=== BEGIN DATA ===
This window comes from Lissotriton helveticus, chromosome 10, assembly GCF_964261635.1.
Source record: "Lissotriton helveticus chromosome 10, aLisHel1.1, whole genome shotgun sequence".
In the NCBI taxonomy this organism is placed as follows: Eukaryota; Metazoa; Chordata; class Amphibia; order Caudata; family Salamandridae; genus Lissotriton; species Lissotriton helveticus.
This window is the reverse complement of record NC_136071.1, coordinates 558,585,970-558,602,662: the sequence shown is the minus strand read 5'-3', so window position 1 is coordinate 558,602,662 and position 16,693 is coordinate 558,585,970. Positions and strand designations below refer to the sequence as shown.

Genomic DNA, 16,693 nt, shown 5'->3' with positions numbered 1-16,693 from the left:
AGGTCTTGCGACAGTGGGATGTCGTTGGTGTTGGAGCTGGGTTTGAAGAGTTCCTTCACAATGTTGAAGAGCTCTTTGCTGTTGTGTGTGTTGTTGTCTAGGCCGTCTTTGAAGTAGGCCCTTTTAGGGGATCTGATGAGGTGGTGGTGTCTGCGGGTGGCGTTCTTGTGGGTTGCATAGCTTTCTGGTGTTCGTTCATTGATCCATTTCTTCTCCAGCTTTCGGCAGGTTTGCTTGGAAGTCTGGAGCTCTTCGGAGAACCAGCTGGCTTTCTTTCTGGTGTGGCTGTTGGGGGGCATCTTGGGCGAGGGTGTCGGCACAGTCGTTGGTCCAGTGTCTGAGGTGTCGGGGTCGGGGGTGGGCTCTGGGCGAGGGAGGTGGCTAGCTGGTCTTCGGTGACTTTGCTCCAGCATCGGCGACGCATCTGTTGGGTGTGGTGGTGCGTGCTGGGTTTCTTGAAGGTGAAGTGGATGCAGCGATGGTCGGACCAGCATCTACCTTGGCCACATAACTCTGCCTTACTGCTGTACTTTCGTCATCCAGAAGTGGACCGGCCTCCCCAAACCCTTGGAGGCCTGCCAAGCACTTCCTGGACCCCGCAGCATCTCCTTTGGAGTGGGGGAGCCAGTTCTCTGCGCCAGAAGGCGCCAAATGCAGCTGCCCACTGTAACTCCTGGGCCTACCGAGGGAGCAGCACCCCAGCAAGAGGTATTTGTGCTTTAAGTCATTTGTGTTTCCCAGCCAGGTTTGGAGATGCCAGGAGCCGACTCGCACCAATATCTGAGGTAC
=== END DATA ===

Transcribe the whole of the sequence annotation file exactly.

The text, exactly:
This window comes from Lissotriton helveticus, chromosome 10, assembly GCF_964261635.1.
Source record: "Lissotriton helveticus chromosome 10, aLisHel1.1, whole genome shotgun sequence".
In the NCBI taxonomy this organism is placed as follows: Eukaryota; Metazoa; Chordata; class Amphibia; order Caudata; family Salamandridae; genus Lissotriton; species Lissotriton helveticus.
This window is the reverse complement of record NC_136071.1, coordinates 558,585,970-558,602,662: the sequence shown is the minus strand read 5'-3', so window position 1 is coordinate 558,602,662 and position 16,693 is coordinate 558,585,970. Positions and strand designations below refer to the sequence as shown.

Genomic DNA, 16,693 nt, shown 5'->3' with positions numbered 1-16,693 from the left:
AGGTCTTGCGACAGTGGGATGTCGTTGGTGTTGGAGCTGGGTTTGAAGAGTTCCTTCACAATGTTGAAGAGCTCTTTGCTGTTGTGTGTGTTGTTGTCTAGGCCGTCTTTGAAGTAGGCCCTTTTAGGGGATCTGATGAGGTGGTGGTGTCTGCGGGTGGCGTTCTTGTGGGTTGCATAGCTTTCTGGTGTTCGTTCATTGATCCATTTCTTCTCCAGCTTTCGGCAGGTTTGCTTGGAAGTCTGGAGCTCTTCGGAGAACCAGCTGGCTTTCTTTCTGGTGTGGCTGTTGGGGGGCATCTTGGGCGAGGGTGTCGGCACAGTCGTTGGTCCAGTGTCTGAGGTGTCGGGGTCGGGGGTGGGCTCTGGGCGAGGGAGGTGGCTAGCTGGTCTTCGGTGACTTTGCTCCAGCATCGGCGACGCATCTGTTGGGTGTGGTGGTGCGTGCTGGGTTTCTTGAAGGTGAAGTGGATGCAGCGATGGTCGGACCAGCATCTACCTTGGCCACATAACTCTGCCTTACTGCTGTACTTTCGTCATCCAGAAGTGGACCGGCCTCCCCAAACCCTTGGAGGCCTGCCAAGCACTTCCTGGACCCCGCAGCATCTCCTTTGGAGTGGGGGAGCCAGTTCTCTGCGCCAGAAGGCGCCAAATGCAGCTGCCCACTGTAACTCCTGGGCCTACCGAGGGAGCAGCACCCCAGCAAGAGGTATTTGTGCTTTAAGTCATTTGTGTTTCCCAGCCAGGTTTGGAGATGCCAGGAGCCGACTCGCACCAATATCTGAGGTAC